Keep a straight left hand for solid putting 1/5/2019

Most putts are missed because they are mishit rather than misread. One key factor in a solid putting stroke is keeping your left hand flat toward the target than flipping your wrists. A good way to get the feeling of a flat left wrist is to insert a six-inch ruler into your glove so it runs up the back of your hand and along your forearm. In practice, stroke your putts so that you do not feel the ruler dig into your arm. This will promote a stroke that starts the ball on your intended line every time.

Time well spent 1/13/2019

Most golfers do not have a great deal of time to practice. It is always a good idea to practice the parts of the game that will give you the most benefit when you play. Practice putts from five feet to three feet out. These are the putts that you will need to save a par after a chip, pitch, or first putt. Also, in match play, these putts become critical to halving or winning a hole. Practice wedge shots from one hundred yards and closer, as you will have more of these shots than any other iron. Finally, work on your tee shots and focus on accuracy over distance.

Brush, brush 1/20/2019

Poor chip and pitch shots occur when the ball is struck too thin or too fat. Often, the shots that blade the ball or dig into the ground behind it are caused by poor setup. In your pre-shot routine, take your stance with most of your weight on your front foot. Open the clubface slightly to expose the bounce on the sole of the club. This will help you to have your club glide on the grass rather than digging. Take several practice swings and find the spot where your club brushes the grass and does not skim too high or dig into the ground. Once you establish this point, use it as your ball position and repeat the same stroke that gave you the brush of the grass.

Are you between clubs? 1/27/2019

Sometimes you will face shot that is between the distances that you normally hit your irons. For example, a 135-yard shot may be too long for your nine-iron, but an eight-iron would go too far. The best strategy in this situation is to opt for the longer club and choke down on the handle. Make an aggressive swing and do not ease off. The shorter shaft will help you gain distance control. If you ease off on the swing, chances are you will hit a pull or a hook. Practice this shot often so you know how to handle it on the course.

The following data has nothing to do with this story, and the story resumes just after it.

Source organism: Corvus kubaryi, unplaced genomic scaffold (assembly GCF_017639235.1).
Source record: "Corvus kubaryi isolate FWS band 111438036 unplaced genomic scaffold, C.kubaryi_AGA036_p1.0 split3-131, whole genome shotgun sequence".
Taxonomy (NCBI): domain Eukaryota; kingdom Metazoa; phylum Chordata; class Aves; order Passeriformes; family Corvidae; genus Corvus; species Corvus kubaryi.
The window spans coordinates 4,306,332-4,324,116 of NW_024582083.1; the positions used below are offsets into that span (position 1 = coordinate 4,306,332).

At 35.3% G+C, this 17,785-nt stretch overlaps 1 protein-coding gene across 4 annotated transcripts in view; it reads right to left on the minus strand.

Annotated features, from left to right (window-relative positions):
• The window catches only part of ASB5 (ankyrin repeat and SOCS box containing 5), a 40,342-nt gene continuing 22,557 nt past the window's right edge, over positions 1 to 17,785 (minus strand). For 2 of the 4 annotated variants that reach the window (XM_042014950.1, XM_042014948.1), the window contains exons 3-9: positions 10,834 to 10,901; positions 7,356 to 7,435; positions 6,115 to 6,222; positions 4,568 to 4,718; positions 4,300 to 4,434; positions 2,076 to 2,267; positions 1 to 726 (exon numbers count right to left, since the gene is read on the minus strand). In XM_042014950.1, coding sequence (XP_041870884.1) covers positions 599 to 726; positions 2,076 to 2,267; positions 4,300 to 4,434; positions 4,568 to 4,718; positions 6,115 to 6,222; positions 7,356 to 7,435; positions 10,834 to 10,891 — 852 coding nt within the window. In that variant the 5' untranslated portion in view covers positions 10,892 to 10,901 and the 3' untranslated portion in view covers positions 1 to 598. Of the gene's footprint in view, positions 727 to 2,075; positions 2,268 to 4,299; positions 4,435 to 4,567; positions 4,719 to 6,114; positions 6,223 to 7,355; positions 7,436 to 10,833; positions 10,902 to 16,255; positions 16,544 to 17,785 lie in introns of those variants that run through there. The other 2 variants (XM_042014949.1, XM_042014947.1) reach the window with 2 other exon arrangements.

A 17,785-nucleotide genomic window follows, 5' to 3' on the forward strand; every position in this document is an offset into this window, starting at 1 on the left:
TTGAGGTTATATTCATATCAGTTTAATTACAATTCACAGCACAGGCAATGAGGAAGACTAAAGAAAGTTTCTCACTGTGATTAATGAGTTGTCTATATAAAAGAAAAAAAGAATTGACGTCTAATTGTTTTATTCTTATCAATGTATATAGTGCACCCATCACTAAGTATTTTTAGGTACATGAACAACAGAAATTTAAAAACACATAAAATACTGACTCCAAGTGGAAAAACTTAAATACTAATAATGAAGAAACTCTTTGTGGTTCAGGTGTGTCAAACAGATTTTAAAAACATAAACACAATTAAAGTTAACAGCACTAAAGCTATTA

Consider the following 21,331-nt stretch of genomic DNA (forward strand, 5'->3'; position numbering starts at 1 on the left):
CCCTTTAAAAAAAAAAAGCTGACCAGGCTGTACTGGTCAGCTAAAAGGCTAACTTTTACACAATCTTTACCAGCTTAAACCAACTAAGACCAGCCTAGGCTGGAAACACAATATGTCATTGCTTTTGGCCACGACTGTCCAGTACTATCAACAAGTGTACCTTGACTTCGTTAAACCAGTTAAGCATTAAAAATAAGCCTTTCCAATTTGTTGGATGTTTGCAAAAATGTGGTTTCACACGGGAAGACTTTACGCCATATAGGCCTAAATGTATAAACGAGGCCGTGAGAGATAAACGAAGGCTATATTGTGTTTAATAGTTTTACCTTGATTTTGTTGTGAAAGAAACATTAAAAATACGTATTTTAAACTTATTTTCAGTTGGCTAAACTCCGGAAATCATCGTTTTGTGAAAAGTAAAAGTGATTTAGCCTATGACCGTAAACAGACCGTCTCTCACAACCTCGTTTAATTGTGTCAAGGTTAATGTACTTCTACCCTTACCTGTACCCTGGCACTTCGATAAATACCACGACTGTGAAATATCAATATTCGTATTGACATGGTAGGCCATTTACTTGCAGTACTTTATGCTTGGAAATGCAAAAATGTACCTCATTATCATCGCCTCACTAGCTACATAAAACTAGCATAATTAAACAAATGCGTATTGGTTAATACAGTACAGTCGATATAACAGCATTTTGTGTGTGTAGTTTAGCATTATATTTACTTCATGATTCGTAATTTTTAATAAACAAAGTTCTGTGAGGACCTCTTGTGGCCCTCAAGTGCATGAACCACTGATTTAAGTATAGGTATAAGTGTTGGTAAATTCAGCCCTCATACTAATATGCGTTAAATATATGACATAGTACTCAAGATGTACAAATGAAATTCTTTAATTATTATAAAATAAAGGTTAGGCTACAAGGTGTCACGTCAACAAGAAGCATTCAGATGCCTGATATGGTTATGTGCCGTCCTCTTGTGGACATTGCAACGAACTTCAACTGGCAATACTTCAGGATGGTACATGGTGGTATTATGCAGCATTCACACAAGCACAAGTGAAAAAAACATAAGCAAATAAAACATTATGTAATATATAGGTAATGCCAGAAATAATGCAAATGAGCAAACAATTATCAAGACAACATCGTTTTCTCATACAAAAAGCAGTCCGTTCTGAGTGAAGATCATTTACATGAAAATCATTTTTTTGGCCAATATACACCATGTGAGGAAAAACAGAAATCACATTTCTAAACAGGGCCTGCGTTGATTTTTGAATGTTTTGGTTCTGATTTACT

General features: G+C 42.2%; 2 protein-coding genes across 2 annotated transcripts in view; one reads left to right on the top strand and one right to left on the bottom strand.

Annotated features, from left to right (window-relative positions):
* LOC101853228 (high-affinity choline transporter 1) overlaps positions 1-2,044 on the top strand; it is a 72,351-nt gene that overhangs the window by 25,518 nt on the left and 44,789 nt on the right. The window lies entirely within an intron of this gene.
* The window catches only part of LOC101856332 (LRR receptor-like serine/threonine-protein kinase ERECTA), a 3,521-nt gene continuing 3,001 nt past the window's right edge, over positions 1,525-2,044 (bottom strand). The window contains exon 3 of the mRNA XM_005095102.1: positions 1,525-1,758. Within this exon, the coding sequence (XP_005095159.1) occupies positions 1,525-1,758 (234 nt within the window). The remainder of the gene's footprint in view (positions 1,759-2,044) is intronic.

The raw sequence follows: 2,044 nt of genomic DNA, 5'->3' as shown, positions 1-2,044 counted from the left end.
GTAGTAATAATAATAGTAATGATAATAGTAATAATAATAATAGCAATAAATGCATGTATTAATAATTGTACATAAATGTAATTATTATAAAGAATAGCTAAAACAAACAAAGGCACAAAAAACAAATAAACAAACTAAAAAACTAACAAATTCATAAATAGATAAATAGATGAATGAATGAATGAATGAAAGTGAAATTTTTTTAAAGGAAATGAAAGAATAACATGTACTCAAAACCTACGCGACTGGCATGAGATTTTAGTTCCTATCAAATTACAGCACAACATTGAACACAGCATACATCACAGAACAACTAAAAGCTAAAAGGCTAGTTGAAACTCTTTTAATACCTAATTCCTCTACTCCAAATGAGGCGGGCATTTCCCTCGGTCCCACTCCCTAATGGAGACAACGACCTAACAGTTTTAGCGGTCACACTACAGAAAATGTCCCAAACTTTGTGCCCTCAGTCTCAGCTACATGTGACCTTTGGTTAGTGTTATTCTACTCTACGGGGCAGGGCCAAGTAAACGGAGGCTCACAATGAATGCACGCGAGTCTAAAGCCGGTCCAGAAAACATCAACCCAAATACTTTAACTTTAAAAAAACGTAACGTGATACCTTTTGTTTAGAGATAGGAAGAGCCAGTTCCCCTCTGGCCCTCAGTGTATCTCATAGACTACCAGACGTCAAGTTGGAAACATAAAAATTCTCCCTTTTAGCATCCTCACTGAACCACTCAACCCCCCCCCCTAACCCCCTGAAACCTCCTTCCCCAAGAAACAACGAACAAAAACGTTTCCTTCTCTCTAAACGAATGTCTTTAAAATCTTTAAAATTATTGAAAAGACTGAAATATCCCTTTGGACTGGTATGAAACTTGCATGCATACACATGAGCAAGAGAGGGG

You land in thick rough near the green. 2/3/2019

If your ball comes to rest in the thick rough near the green, a normal pitch shot will not work. A great way to play this shot is to use the normal technique that you use for a sand shot. Open the face of your wedge while standing with a slightly open stance with your weight on your front foot. Lift the club up on the backswing and slide the club into the grass behind the ball and accelerate through. The open face will allow you to glide through the grass without digging and allow for the ball to pop out. Allow for extra roll-out, as the ball will not have a great deal of spin on it. Find an area where you can practice this shot. Simply find thick rough, as you do not have to have a practice green to land the ball on.

Do some experimenting 2/10/2019

If your tee shots are inconsistent or shaky, try some experiments the next time that you go to the range. Move your ball position either back or forward in your stance to see if it offers more accuracy and a better ball flight for you. Sometimes having the ball a little too forward will lead to hooks and pulls, while too far back can cause blocks to the right. Try teeing the ball up higher or lower to see which offers you better contact. Spray the face of your driver with foot spray powder to see where you are making impact with with these changes. Give these subtle changes some time, and you may save a lot of strokes with a little adjustment.

Practice correctly, play better 2/17/2019

The quality of practice on the range far outweighs the quantity of time. Many players simply do not have the time to practice too often, so that time should be used well. Beating balls is not practice. Always have your "practice station" ready to include alignment rods for both alignment and to mark ball positions. Select specific targets that are measurable for distance and something that will give you feedback, such as a video or a knowledgeable friend. Go through your pre-shot routine, carefully aim and align for each shot. Pause after a good shot to let the feeling sink in and to let learning take place. Use visualization to feel the shot and see your ball flight. All these will promote improvement in a meaningful way and you will use your practice time much better. Put your emphasis on the short game to lower your scores.